This work evaluates the influence of Menippean satire on the seventeenth-century French novel and specifically studies its role in the
Roman comique. The analysis uncovers many links to Menippean satire. Among these: digression; an unreliable narrator; parody; doubling; double-voiced discourse, dialogism (in Bakhtin's terminology) and the oral nature of the tale told. While it may be impossible to prove that Scarron consciously imitated the Menippean writing of antiquity exemplified by the works of Varro, Seneca, Petronius, Lucian or Apuleius, or the
Satyre Ménippée of 1594, Scarron manifestly participates in the displacement of interest toward anti-conventional, anti-novelistic and parodic strategies that later become a central element in the history of the novelistic genre.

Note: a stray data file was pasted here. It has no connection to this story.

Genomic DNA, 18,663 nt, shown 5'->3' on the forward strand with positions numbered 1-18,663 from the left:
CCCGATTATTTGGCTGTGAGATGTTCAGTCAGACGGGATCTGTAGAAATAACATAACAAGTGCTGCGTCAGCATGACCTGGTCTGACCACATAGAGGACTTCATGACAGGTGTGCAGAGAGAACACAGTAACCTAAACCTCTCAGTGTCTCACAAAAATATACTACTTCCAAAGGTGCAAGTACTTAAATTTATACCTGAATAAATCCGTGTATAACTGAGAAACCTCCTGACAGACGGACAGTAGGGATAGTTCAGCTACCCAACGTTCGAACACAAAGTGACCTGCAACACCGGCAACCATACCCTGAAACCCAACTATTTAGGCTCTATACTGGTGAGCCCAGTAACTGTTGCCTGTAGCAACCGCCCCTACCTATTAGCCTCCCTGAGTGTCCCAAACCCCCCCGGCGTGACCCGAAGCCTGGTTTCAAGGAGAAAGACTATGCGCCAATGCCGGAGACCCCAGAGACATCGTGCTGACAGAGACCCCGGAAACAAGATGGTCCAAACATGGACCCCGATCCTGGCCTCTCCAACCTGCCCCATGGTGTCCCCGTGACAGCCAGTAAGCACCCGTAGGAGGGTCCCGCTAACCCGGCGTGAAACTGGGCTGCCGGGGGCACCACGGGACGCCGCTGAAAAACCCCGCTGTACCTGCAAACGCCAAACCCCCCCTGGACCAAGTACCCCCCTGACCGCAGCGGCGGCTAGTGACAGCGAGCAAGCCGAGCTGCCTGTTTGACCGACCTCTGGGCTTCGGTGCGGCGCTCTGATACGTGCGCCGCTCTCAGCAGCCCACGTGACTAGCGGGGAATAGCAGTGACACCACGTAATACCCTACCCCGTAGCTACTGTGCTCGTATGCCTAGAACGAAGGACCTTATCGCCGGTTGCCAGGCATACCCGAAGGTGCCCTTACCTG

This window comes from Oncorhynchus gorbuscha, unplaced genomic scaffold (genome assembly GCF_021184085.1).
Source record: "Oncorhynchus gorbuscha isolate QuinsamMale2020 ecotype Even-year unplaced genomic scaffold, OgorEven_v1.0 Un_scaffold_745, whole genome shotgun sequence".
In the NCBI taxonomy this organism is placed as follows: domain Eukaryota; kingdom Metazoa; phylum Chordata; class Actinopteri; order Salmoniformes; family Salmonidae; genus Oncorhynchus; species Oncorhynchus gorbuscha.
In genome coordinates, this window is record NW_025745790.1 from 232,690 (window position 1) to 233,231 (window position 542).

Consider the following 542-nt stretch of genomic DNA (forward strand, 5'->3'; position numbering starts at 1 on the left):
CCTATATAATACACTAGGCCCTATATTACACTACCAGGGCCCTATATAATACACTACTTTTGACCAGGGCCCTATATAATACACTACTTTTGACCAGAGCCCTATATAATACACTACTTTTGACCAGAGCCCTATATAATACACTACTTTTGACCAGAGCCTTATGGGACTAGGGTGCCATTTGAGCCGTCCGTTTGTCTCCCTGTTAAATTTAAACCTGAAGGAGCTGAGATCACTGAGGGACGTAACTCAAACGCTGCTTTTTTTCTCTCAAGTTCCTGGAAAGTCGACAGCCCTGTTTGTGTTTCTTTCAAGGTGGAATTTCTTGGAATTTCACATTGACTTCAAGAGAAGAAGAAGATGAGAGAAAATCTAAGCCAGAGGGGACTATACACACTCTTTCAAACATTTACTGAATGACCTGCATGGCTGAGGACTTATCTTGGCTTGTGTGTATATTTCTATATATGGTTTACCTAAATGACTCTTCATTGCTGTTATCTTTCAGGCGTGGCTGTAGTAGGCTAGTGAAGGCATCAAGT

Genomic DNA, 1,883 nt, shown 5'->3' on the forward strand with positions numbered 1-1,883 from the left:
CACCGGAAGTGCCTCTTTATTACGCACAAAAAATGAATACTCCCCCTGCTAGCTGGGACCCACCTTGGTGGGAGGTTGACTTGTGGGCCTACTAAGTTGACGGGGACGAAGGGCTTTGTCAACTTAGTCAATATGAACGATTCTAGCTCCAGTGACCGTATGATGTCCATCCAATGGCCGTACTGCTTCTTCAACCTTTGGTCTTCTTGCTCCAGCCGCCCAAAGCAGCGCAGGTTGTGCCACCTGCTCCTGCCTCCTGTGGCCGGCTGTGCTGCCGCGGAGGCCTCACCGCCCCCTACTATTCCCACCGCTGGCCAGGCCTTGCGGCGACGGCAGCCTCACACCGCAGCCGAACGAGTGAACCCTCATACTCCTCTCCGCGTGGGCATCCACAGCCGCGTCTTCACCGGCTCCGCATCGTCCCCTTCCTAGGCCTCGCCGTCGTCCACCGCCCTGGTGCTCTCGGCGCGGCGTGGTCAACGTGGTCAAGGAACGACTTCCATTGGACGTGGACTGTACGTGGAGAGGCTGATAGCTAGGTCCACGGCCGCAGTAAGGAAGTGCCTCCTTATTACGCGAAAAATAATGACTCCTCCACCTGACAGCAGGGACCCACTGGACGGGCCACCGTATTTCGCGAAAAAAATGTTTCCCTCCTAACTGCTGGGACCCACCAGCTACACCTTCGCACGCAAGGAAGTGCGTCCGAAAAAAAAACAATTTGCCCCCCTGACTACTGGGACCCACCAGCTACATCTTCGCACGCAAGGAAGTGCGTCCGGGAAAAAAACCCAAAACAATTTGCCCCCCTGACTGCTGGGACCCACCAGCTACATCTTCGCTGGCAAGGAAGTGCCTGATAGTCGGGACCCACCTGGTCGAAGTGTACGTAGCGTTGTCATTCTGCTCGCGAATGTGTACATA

New York, Bern, Frankfurt/M., Paris, 1992. 132 pp.
Contents: The work reviews the current scholarship on Menippean satire and proposes a revised definition of the genre. It
explores the range of Menippean elements in the Roman comique, as expressed in narratorial ambivalence, narrative performance,
and in the use of orality as a narrative device.